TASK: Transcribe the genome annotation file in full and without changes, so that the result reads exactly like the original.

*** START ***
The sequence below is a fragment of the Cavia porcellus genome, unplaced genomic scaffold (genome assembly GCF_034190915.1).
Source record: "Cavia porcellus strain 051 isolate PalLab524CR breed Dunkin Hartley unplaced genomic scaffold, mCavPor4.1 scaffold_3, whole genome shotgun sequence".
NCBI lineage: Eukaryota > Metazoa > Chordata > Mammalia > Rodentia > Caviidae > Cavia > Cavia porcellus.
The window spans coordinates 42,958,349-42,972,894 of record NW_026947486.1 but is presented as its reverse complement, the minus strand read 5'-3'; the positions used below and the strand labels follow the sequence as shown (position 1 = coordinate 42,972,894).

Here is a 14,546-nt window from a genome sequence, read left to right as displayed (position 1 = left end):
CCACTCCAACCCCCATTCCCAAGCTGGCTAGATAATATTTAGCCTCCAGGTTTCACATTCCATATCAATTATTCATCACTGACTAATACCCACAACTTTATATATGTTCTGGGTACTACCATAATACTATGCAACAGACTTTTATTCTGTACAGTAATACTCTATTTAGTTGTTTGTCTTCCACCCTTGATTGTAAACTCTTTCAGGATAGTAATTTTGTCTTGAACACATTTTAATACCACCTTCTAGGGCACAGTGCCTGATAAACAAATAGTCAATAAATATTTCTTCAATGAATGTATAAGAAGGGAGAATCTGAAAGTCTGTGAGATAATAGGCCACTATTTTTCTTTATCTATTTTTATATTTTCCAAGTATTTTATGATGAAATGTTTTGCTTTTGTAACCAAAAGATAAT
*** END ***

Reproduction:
The sequence below is a fragment of the Cavia porcellus genome, unplaced genomic scaffold (genome assembly GCF_034190915.1).
Source record: "Cavia porcellus strain 051 isolate PalLab524CR breed Dunkin Hartley unplaced genomic scaffold, mCavPor4.1 scaffold_3, whole genome shotgun sequence".
NCBI lineage: Eukaryota > Metazoa > Chordata > Mammalia > Rodentia > Caviidae > Cavia > Cavia porcellus.
The window spans coordinates 42,958,349-42,972,894 of record NW_026947486.1 but is presented as its reverse complement, the minus strand read 5'-3'; the positions used below and the strand labels follow the sequence as shown (position 1 = coordinate 42,972,894).

Here is a 14,546-nt window from a genome sequence, read left to right as displayed (position 1 = left end):
CCACTCCAACCCCCATTCCCAAGCTGGCTAGATAATATTTAGCCTCCAGGTTTCACATTCCATATCAATTATTCATCACTGACTAATACCCACAACTTTATATATGTTCTGGGTACTACCATAATACTATGCAACAGACTTTTATTCTGTACAGTAATACTCTATTTAGTTGTTTGTCTTCCACCCTTGATTGTAAACTCTTTCAGGATAGTAATTTTGTCTTGAACACATTTTAATACCACCTTCTAGGGCACAGTGCCTGATAAACAAATAGTCAATAAATATTTCTTCAATGAATGTATAAGAAGGGAGAATCTGAAAGTCTGTGAGATAATAGGCCACTATTTTTCTTTATCTATTTTTATATTTTCCAAGTATTTTATGATGAAATGTTTTGCTTTTGTAACCAAAAGATAAT